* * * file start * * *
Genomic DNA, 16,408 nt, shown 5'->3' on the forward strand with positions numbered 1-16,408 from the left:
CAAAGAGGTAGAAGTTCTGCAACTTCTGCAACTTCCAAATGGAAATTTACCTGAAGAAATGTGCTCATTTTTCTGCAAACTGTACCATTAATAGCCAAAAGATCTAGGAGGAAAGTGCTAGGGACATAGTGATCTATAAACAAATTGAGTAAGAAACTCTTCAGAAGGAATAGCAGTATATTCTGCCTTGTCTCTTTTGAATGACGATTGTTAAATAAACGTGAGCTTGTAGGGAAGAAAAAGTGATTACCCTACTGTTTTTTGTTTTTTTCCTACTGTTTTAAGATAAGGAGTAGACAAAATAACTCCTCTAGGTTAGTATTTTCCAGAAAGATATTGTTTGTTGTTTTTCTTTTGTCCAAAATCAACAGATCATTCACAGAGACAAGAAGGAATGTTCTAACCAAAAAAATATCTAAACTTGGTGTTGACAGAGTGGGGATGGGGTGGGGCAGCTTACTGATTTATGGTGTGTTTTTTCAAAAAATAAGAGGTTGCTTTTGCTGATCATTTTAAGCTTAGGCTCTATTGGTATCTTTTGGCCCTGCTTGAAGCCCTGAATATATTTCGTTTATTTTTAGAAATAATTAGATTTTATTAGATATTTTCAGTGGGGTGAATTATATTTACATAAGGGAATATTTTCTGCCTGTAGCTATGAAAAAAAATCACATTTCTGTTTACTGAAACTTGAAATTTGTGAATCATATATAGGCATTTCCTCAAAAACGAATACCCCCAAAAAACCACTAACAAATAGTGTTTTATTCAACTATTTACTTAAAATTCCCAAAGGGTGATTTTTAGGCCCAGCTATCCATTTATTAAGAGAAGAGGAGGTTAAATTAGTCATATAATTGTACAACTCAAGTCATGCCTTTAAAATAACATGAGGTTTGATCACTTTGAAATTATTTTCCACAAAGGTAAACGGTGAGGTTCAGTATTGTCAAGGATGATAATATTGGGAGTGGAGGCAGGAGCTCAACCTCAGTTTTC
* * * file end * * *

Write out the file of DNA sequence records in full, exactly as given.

Genomic DNA, 16,408 nt, shown 5'->3' on the forward strand with positions numbered 1-16,408 from the left:
CAAAGAGGTAGAAGTTCTGCAACTTCTGCAACTTCCAAATGGAAATTTACCTGAAGAAATGTGCTCATTTTTCTGCAAACTGTACCATTAATAGCCAAAAGATCTAGGAGGAAAGTGCTAGGGACATAGTGATCTATAAACAAATTGAGTAAGAAACTCTTCAGAAGGAATAGCAGTATATTCTGCCTTGTCTCTTTTGAATGACGATTGTTAAATAAACGTGAGCTTGTAGGGAAGAAAAAGTGATTACCCTACTGTTTTTTGTTTTTTTCCTACTGTTTTAAGATAAGGAGTAGACAAAATAACTCCTCTAGGTTAGTATTTTCCAGAAAGATATTGTTTGTTGTTTTTCTTTTGTCCAAAATCAACAGATCATTCACAGAGACAAGAAGGAATGTTCTAACCAAAAAAATATCTAAACTTGGTGTTGACAGAGTGGGGATGGGGTGGGGCAGCTTACTGATTTATGGTGTGTTTTTTCAAAAAATAAGAGGTTGCTTTTGCTGATCATTTTAAGCTTAGGCTCTATTGGTATCTTTTGGCCCTGCTTGAAGCCCTGAATATATTTCGTTTATTTTTAGAAATAATTAGATTTTATTAGATATTTTCAGTGGGGTGAATTATATTTACATAAGGGAATATTTTCTGCCTGTAGCTATGAAAAAAAATCACATTTCTGTTTACTGAAACTTGAAATTTGTGAATCATATATAGGCATTTCCTCAAAAACGAATACCCCCAAAAAACCACTAACAAATAGTGTTTTATTCAACTATTTACTTAAAATTCCCAAAGGGTGATTTTTAGGCCCAGCTATCCATTTATTAAGAGAAGAGGAGGTTAAATTAGTCATATAATTGTACAACTCAAGTCATGCCTTTAAAATAACATGAGGTTTGATCACTTTGAAATTATTTTCCACAAAGGTAAACGGTGAGGTTCAGTATTGTCAAGGATGATAATATTGGGAGTGGAGGCAGGAGCTCAACCTCAGTTTTC